For changing pace and telling over time within a dramatic scene, you need to back off from moment-by-moment presentation:
For the next ten minutes, Harry was busy hammering in the remaining tent pegs.
It took him ten minutes to hammer in the other tent pegs.
Over the next twenty minutes, the rock took on a sharper form. It was even odder than she’d first thought …
Naming an amount of time works, and so do vague equivalents like ‘a long while’. Or you can back off to an out-of-the-moment level of understanding:
It was even more difficult finding cracks for the next three pegs. By the time he’d finished, Harry was sweating …
Harry hit his thumb another five times before he finished the job.
Volusia returned to the iron box without a struggle. (The Black Crusade)
Here, you’ve shifted from a focus on the action to a focus on something about the action. Not hammering in the tent pegs, but the ease or difficulty of hammering in the tent pegs. It’s a sleight of hand, like the magician who draws the audience’s attention away from where the trick is really happening.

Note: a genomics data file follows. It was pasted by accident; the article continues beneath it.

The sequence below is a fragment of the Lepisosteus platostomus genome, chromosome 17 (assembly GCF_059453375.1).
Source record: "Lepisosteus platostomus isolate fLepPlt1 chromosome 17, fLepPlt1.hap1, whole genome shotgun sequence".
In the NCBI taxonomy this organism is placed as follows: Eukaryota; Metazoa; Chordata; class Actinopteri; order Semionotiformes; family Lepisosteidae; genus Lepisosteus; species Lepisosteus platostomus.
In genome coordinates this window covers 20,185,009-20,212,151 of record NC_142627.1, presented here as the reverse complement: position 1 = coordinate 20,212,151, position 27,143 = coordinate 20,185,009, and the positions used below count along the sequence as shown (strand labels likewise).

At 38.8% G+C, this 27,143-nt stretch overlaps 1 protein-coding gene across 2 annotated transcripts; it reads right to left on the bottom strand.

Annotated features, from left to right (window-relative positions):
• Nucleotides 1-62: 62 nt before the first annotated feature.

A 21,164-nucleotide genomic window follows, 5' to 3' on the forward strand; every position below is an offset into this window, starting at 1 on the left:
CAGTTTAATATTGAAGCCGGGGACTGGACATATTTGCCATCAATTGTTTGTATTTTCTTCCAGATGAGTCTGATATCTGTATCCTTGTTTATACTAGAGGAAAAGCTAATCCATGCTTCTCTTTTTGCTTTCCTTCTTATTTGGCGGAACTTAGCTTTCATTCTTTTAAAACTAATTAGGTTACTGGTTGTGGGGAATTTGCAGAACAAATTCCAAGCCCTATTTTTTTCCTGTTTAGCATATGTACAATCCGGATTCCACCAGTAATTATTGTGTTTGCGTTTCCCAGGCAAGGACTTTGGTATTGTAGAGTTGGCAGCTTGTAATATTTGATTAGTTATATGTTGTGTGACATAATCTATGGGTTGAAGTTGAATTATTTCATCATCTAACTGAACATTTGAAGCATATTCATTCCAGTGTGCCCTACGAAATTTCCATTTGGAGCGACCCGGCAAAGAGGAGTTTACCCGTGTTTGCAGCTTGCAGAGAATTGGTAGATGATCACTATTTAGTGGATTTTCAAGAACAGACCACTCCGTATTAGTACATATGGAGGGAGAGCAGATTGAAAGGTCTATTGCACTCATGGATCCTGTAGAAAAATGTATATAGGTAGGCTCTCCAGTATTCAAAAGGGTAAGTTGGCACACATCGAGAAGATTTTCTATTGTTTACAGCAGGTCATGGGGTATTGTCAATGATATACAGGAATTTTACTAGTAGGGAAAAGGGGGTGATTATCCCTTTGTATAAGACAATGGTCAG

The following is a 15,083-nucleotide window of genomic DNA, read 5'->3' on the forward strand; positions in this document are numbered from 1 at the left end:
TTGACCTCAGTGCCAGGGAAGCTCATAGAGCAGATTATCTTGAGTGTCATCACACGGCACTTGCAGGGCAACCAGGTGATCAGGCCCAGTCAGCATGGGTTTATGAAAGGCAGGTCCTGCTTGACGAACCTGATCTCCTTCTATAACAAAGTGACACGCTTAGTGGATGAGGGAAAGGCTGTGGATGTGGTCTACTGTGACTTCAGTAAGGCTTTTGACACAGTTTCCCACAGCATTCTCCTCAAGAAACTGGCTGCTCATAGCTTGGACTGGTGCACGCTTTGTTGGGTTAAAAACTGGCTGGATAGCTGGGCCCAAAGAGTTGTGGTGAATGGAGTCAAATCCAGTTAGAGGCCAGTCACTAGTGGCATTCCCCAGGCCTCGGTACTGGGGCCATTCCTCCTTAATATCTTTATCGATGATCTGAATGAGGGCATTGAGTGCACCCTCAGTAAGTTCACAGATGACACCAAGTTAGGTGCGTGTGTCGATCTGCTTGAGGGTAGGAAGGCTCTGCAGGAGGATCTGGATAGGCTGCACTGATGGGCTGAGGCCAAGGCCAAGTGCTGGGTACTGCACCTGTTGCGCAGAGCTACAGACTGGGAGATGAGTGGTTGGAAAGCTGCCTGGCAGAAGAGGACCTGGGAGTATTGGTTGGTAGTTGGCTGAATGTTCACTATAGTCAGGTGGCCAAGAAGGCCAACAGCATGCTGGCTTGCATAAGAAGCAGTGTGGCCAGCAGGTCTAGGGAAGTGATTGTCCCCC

There are many other angles you can work. As an exercise in creative writing workshops, I give out the texts of separate dramatic moments, then challenge the participants to invent ways of bridging quickly and smoothly from one to another. I usually end up learning more than I teach.